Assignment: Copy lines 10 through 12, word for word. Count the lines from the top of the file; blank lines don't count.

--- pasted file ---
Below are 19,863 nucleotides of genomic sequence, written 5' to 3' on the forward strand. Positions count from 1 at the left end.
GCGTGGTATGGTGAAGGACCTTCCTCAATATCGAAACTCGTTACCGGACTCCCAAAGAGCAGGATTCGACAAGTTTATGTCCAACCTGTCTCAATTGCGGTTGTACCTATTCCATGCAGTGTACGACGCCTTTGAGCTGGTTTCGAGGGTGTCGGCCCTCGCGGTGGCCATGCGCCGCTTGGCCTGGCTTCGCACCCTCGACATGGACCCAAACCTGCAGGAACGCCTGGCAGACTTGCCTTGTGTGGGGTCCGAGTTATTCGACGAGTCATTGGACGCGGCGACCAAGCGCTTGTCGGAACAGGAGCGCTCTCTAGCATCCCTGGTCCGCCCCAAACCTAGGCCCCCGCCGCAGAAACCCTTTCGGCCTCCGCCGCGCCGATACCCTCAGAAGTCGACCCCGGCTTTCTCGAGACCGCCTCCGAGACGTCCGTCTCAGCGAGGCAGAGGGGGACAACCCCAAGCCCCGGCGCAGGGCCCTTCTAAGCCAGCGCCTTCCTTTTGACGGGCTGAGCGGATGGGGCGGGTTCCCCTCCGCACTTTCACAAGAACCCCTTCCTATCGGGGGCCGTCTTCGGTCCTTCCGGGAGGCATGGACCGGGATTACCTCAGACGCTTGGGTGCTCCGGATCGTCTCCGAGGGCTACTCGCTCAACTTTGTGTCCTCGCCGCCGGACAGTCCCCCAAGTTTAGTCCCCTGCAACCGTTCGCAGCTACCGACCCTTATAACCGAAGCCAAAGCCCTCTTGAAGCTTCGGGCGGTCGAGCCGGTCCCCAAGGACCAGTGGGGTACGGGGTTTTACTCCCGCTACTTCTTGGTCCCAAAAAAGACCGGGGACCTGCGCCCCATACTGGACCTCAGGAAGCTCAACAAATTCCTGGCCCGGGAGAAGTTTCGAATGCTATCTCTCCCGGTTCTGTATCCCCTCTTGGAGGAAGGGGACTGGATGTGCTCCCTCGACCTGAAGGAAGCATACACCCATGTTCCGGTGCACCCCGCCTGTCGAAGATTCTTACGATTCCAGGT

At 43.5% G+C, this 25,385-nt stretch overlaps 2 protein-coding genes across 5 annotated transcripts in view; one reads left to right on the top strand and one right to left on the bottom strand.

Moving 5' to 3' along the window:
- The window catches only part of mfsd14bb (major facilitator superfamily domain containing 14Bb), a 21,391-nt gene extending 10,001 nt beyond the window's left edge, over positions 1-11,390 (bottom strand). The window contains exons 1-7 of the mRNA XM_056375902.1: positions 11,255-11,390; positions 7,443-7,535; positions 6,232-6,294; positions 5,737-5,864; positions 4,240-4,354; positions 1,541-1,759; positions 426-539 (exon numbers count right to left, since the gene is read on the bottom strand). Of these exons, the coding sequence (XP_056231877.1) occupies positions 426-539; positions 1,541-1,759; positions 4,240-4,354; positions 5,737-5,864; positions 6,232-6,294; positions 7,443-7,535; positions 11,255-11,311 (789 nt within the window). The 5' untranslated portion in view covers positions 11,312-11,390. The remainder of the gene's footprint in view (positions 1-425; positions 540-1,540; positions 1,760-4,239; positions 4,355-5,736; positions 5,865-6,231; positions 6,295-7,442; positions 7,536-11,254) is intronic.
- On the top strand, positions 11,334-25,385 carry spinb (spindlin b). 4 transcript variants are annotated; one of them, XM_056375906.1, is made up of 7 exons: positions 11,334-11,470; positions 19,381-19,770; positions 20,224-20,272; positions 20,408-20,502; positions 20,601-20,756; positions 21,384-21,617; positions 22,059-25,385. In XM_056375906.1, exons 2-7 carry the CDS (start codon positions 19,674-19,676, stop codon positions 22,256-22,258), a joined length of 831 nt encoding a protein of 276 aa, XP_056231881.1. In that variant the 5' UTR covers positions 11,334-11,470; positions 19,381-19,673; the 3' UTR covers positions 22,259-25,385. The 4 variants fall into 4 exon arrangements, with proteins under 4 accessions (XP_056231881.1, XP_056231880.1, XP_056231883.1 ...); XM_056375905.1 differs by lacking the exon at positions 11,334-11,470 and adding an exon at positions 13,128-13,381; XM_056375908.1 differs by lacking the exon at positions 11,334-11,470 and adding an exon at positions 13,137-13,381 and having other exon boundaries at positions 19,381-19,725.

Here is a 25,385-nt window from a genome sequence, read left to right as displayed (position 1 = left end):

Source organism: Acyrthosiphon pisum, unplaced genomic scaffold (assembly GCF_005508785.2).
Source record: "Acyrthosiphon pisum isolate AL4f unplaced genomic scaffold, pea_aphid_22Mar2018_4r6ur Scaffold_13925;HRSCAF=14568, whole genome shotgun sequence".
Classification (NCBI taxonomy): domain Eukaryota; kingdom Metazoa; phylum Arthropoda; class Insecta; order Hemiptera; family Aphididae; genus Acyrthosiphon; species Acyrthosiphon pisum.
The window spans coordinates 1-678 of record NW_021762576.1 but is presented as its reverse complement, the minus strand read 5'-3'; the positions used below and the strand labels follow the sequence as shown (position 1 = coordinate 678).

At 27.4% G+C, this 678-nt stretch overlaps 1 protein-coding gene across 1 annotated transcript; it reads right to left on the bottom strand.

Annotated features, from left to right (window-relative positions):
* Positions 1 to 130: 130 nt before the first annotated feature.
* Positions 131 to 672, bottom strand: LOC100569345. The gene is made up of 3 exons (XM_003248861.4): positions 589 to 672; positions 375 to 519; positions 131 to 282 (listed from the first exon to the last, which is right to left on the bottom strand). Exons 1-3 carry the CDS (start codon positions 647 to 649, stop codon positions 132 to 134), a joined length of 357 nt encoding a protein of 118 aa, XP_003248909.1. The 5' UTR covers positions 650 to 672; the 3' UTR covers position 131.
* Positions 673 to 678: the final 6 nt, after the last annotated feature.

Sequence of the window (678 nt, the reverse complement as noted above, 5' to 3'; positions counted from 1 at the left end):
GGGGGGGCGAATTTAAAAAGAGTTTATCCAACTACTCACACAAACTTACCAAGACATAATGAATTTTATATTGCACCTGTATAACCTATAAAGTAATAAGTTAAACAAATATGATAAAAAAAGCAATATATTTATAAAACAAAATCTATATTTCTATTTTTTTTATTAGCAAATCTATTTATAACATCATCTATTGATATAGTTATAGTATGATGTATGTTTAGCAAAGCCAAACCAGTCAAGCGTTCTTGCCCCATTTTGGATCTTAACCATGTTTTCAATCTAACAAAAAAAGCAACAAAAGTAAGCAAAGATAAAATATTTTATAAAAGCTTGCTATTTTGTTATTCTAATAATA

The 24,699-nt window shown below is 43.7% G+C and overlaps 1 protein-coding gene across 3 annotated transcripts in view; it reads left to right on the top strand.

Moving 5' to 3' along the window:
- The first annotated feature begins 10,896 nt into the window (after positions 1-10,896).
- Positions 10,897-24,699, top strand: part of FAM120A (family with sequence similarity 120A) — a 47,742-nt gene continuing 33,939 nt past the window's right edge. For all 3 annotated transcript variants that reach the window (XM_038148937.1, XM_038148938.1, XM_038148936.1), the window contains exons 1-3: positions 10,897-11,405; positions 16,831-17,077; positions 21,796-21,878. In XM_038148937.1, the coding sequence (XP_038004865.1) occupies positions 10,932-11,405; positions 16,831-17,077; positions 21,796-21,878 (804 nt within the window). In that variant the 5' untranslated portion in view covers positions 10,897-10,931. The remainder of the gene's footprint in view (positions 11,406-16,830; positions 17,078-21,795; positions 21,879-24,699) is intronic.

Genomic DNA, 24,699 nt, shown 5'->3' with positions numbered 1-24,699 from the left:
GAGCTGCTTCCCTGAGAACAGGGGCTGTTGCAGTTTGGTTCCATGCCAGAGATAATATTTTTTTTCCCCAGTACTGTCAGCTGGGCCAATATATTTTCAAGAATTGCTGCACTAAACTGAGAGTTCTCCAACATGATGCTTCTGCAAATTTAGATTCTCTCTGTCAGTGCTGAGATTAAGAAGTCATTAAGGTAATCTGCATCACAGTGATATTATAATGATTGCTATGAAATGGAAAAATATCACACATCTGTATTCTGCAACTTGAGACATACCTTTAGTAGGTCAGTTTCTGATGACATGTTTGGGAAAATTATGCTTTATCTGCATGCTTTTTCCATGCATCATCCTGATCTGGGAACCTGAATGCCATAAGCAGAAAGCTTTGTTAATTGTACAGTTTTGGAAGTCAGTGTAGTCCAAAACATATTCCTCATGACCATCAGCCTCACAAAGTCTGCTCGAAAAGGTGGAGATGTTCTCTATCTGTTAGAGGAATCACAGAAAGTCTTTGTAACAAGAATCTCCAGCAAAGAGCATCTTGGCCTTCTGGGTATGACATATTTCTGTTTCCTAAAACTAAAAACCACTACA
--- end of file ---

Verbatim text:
Classification (NCBI taxonomy): domain Eukaryota; kingdom Metazoa; phylum Arthropoda; class Insecta; order Hemiptera; family Aphididae; genus Acyrthosiphon; species Acyrthosiphon pisum.
The window spans coordinates 1-678 of record NW_021762576.1 but is presented as its reverse complement, the minus strand read 5'-3'; the positions used below and the strand labels follow the sequence as shown (position 1 = coordinate 678).

At 27.4% G+C, this 678-nt stretch overlaps 1 protein-coding gene across 1 annotated transcript; it reads right to left on the bottom strand.